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Bulls, Challengers, and the Godhand
In 1950, Sosai (the founder) Mas Oyama started testing (and demonstrating) his power by fighting bulls. In all, he fought 52 bulls, three of which were killed instantly, and 49 had their horns taken off with knife hand blows. That it is not to say that it was all that easy for him. Oyama was fond of remembering that his first attempt just resulted in an angry bull. In 1957, at the age of 34, he was nearly killed in Mexico when a bull got some of his own back and gored him. Oyama somehow managed to pull the bull off and break off his horn. He was bedridden for 6 months while he recoverd from the usually fatal wound. Today of course, the animal rights groups would have something to say about these demonstrations, despite the fact that the animals were already all destined for slaughter.
In 1952, he travelled the United States for a year, demonstrating his karate live and on national televison. During subsequent years, he took on all challengers, resulting in fights with 270 different people. The vast majority of these were defeated with one punch! A fight never lasted more than three minutes, and most rarely lasted more than a few seconds. His fighting principle was simple — if he got through to you, that was it.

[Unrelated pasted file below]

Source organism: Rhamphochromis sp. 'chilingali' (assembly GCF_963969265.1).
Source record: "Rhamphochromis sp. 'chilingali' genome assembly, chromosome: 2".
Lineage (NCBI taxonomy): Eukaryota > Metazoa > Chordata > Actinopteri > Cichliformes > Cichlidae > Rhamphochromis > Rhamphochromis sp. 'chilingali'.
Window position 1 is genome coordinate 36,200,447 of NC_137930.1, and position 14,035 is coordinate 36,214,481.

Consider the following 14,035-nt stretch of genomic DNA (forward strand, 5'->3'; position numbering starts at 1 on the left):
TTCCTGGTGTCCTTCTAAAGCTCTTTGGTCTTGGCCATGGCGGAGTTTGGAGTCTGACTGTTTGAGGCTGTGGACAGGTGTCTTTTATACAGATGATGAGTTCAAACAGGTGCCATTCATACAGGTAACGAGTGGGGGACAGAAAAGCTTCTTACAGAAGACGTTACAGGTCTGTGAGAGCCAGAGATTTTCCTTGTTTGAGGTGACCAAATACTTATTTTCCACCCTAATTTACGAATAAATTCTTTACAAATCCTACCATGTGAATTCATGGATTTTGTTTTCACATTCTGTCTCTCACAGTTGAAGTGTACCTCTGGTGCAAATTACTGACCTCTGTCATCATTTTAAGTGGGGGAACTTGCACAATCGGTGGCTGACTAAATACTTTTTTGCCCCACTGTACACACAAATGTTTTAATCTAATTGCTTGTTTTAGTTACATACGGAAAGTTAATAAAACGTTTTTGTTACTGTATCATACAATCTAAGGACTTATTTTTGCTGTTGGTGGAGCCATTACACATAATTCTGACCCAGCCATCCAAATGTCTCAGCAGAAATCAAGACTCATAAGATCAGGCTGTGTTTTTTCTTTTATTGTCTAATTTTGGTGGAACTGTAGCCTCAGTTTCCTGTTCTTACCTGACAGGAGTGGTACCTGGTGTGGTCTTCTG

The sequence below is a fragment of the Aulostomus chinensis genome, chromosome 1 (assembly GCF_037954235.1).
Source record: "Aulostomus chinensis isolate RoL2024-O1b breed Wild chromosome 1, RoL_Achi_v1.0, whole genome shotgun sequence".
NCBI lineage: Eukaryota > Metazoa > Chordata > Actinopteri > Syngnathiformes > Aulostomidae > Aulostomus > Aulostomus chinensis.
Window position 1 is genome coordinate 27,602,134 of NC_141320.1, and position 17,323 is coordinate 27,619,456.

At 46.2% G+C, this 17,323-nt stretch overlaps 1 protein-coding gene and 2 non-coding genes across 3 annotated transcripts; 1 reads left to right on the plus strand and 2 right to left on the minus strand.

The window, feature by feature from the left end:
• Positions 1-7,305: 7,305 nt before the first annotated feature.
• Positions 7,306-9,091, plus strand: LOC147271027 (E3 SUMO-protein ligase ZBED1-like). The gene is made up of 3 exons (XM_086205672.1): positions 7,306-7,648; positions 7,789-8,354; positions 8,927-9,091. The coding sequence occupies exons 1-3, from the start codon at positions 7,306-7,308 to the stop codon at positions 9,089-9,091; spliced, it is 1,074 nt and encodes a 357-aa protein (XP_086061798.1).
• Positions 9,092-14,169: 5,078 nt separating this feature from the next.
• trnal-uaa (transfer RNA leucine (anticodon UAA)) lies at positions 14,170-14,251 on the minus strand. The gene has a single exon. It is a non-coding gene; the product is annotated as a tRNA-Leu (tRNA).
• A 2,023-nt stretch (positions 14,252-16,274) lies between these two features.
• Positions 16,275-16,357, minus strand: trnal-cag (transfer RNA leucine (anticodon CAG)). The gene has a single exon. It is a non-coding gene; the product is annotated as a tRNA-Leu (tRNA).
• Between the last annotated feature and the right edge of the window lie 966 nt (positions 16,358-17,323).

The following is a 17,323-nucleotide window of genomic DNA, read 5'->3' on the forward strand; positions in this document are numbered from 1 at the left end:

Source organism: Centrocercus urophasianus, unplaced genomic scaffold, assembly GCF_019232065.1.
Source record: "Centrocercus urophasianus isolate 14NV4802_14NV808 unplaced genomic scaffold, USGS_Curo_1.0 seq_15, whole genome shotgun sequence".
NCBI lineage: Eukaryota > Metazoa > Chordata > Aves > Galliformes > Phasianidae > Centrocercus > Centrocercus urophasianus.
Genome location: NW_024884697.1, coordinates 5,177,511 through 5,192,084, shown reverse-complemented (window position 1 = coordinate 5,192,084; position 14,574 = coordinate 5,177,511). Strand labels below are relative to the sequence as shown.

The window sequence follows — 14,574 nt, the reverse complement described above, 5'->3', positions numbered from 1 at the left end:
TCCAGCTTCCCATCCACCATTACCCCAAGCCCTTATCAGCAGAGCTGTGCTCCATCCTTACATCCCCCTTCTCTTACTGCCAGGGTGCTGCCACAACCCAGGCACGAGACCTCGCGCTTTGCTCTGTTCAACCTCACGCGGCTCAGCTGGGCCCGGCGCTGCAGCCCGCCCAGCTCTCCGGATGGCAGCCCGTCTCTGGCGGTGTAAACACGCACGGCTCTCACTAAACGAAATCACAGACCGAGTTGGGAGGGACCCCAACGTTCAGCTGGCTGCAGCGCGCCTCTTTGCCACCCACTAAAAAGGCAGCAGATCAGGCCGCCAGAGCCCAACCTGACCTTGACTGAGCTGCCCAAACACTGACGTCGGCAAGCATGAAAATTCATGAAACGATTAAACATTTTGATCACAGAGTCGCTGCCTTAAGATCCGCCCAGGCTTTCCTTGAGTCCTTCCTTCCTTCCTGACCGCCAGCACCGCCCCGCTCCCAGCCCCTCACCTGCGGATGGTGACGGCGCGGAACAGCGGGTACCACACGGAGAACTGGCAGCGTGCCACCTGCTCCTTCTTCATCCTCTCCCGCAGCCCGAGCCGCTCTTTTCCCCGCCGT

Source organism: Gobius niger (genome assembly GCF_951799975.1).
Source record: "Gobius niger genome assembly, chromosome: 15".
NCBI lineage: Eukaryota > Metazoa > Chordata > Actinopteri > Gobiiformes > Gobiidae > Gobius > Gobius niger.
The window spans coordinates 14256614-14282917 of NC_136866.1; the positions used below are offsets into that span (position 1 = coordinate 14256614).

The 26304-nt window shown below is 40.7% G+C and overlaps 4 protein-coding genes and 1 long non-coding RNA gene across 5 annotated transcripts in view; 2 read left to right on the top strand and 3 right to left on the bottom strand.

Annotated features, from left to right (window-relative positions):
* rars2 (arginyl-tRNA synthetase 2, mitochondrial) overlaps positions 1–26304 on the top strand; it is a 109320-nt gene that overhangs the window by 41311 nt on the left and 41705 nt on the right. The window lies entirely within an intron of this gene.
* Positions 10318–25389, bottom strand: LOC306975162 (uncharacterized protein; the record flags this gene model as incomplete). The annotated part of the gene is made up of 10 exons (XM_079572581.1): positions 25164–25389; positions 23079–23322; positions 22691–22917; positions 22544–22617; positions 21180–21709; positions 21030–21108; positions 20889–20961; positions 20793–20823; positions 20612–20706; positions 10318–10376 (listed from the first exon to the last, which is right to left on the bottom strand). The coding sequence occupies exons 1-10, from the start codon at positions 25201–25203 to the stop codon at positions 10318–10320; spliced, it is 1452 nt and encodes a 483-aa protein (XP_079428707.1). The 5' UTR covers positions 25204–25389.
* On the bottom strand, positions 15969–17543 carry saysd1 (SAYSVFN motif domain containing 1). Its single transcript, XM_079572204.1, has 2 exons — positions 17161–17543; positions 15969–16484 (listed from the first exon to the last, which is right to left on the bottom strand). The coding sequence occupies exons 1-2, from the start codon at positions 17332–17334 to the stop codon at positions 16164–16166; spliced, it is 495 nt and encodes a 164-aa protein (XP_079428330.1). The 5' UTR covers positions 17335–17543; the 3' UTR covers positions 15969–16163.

If he hit you, you broke. If you blocked a rib punch, you arm was broken or dislocated. If you didn't block, your rib was broken. He became known as the Godhand, a living manifestation of the Japanese warriors' maxim Ichi geki, Hissatsu or "One strike, certain death". To him, this was the true aim of technique in karate. The fancy footwork and intricate techniques were secondary (though he was also known for the power of his head kicks).
It was during one of his visits to the United States that Mas Oyama met Jacques Sandulescu, a big (190 cm and 190 kg of muscle) Romanian who had been taken prisoner by the Red Army at the age of 16, and sent to the coal mines as a slave labourer for two years. They quickly became friends and remained so for the rest of Oyama's life, and Jacques still trains and acts as advisor to the IKO(1) to this day.